Nepal Mulls ban on solo trekkers

Nepal is considering a ban on tourists trekking alone in the Himalayas, officials said Wednesday, after several women foreign visitors were attacked or have disappeared.
Solo travellers would have to be accompanied by at least one porter or guide under proposals being discussed by the Maoist-led caretaker government, tourism ministry spokesman Bal Krishna Ghimire told AFP.
"Isolated cases of disappearances and killing of trekkers have tarnished the image of the country. We think that the compulsory arrangement of a tourist guide for a trekker will ensure their security," he said.
Ghimire declined to speculate on when the new policy may come into force.
An estimated 40 percent of foreign visitors to Nepal come to trek and the majority head to the Annapurna, Langtang, Helambu or Khumbu regions.
Although there is already a requirement for groups to have a guide, it has never been compulsory for independent travellers.
But a growing number of assaults in the Himalayan national parks has led to US Embassy and British Foreign Office warnings against trekking alone.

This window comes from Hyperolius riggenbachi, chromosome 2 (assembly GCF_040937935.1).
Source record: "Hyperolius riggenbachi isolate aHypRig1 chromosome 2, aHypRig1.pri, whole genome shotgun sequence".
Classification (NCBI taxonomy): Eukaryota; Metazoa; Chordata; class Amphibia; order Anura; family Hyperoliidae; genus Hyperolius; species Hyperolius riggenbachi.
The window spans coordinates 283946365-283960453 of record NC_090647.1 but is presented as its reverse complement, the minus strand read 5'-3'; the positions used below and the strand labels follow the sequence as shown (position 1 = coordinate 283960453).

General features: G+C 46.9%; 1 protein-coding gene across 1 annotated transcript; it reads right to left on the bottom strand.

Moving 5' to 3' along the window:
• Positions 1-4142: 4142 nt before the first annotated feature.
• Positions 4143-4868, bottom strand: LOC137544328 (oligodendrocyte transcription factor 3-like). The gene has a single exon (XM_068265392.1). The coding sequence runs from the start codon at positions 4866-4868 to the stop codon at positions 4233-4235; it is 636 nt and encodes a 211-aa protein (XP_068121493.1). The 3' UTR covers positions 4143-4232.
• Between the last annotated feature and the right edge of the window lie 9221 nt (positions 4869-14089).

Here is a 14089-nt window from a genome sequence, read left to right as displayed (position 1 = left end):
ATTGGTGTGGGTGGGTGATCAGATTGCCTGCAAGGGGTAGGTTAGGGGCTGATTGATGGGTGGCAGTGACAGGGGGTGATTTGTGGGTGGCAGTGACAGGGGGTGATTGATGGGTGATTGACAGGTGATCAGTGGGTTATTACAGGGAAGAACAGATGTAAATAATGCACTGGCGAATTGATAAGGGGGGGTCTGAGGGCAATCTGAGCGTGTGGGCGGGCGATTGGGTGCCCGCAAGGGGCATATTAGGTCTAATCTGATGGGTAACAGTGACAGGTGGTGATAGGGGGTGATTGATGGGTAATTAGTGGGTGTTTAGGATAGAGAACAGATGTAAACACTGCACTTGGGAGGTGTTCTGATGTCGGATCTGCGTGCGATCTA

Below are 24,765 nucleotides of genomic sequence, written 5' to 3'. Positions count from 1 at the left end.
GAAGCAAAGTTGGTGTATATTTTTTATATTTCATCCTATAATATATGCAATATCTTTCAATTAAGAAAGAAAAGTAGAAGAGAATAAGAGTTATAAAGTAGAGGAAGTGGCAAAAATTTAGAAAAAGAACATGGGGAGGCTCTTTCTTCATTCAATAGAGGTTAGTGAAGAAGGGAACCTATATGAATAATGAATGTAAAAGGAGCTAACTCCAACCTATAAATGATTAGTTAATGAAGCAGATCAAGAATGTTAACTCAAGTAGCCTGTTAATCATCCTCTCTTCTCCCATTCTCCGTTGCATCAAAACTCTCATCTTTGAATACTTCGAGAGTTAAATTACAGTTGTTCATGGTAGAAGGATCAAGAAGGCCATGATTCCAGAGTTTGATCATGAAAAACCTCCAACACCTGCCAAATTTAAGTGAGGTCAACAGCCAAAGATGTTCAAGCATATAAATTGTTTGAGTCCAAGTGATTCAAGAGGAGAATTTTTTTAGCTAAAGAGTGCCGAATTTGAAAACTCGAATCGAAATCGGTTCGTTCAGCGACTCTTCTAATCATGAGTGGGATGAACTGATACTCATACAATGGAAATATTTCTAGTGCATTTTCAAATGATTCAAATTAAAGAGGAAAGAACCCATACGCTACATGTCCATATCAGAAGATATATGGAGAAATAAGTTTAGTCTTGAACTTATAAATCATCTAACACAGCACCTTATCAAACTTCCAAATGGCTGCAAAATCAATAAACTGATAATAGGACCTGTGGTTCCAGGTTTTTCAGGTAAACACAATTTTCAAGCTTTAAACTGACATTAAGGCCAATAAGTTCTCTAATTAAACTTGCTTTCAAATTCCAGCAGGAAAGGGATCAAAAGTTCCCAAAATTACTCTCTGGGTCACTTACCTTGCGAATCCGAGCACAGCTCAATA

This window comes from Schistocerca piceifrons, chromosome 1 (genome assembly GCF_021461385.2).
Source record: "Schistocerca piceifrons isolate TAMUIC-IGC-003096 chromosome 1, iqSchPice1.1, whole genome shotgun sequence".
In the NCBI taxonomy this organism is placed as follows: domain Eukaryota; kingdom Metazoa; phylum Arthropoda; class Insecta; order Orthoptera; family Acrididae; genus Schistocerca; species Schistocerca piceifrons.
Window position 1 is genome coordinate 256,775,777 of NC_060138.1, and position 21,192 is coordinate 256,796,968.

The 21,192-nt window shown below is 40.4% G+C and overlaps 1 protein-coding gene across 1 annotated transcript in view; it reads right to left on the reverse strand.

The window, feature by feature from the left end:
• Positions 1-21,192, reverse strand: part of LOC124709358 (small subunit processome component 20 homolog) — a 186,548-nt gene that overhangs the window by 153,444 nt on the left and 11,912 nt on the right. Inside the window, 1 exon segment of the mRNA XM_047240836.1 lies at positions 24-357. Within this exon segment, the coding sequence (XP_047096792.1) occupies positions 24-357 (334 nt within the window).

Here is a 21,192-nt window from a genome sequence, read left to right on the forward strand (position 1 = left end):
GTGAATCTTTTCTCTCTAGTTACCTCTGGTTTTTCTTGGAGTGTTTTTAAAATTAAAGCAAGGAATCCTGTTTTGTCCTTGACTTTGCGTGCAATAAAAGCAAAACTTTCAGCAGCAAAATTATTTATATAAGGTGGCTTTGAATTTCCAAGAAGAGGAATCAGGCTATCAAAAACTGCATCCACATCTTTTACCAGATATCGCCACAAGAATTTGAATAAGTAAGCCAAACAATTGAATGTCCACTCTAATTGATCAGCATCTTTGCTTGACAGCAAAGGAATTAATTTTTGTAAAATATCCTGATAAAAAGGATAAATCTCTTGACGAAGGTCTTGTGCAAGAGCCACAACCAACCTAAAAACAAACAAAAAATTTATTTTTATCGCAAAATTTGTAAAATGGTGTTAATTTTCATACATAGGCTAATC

Belgian Debbie Maveau, 23, was missing for 10 days before her badly decomposed body was found decapitated in June beneath a hiking trail in the Langtang National Park, on the Tibetan border.
American Lena Sessions, also 23, was hiking solo in December in Langtang when she was threatened with sexual assault by a masked man wielding a knife. She managed to escape.
The incident came a week after a South Korean woman was assaulted nearby.
British 27-year-old Zisimos Souflas disappeared in April while travelling alone in Khumbu, while American Aubrey Sacco, then 23, went missing two years ago after telling her family she would be hiking in Langtang.

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